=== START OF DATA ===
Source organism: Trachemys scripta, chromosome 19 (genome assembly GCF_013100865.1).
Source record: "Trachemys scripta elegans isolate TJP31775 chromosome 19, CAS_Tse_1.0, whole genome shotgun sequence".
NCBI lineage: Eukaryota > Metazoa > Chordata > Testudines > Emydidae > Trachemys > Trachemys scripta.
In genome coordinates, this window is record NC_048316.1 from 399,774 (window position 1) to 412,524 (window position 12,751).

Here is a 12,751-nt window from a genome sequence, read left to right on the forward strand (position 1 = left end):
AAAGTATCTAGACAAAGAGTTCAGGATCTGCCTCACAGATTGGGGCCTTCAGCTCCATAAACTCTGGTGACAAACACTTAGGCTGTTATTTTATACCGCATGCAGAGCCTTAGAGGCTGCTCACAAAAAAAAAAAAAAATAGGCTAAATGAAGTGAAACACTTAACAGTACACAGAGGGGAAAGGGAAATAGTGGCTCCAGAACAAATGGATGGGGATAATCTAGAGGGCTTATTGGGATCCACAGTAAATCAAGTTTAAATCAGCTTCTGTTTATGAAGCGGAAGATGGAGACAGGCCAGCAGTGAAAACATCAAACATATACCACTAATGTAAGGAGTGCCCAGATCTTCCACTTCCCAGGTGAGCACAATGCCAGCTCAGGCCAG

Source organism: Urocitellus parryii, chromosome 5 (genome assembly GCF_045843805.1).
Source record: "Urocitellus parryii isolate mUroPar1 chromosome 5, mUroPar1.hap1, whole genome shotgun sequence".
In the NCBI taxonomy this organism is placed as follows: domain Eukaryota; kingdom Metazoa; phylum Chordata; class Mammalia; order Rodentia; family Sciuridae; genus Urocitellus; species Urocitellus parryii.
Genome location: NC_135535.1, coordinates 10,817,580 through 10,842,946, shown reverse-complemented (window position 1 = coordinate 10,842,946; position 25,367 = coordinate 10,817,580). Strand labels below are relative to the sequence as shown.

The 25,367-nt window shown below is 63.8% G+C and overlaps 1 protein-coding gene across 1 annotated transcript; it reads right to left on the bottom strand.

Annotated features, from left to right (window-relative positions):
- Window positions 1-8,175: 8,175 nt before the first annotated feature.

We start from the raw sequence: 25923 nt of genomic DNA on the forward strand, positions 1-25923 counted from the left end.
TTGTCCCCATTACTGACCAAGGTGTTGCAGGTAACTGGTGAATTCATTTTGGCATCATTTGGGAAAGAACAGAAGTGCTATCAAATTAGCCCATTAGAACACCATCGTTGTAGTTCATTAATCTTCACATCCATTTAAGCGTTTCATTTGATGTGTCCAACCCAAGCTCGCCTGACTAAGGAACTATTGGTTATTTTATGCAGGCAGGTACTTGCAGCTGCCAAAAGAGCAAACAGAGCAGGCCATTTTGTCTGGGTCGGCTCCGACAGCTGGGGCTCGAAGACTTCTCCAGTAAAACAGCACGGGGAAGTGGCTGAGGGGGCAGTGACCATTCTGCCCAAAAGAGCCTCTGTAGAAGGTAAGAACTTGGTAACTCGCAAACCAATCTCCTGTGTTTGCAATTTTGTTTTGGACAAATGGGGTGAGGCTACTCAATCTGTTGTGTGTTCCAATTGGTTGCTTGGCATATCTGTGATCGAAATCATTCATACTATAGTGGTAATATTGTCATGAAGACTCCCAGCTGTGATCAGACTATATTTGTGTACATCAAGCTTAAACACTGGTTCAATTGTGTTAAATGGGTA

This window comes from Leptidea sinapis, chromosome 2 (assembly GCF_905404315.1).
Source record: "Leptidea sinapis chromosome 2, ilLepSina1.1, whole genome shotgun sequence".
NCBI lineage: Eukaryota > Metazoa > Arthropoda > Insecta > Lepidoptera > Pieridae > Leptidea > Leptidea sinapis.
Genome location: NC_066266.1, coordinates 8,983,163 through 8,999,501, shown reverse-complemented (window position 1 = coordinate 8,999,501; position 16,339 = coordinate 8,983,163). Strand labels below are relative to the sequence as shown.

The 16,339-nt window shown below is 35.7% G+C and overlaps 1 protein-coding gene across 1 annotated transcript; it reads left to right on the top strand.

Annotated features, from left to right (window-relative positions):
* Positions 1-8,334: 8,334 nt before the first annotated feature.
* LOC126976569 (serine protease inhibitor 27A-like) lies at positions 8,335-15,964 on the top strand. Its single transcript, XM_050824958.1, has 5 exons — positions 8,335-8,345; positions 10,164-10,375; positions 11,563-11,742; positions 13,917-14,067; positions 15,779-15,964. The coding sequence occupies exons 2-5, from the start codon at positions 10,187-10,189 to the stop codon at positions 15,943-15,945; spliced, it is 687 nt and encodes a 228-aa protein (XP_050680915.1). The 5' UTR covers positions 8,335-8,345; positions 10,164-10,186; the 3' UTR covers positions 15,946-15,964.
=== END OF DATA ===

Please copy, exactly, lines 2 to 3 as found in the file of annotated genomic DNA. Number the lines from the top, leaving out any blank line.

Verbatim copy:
Source record: "Trachemys scripta elegans isolate TJP31775 chromosome 19, CAS_Tse_1.0, whole genome shotgun sequence".
NCBI lineage: Eukaryota > Metazoa > Chordata > Testudines > Emydidae > Trachemys > Trachemys scripta.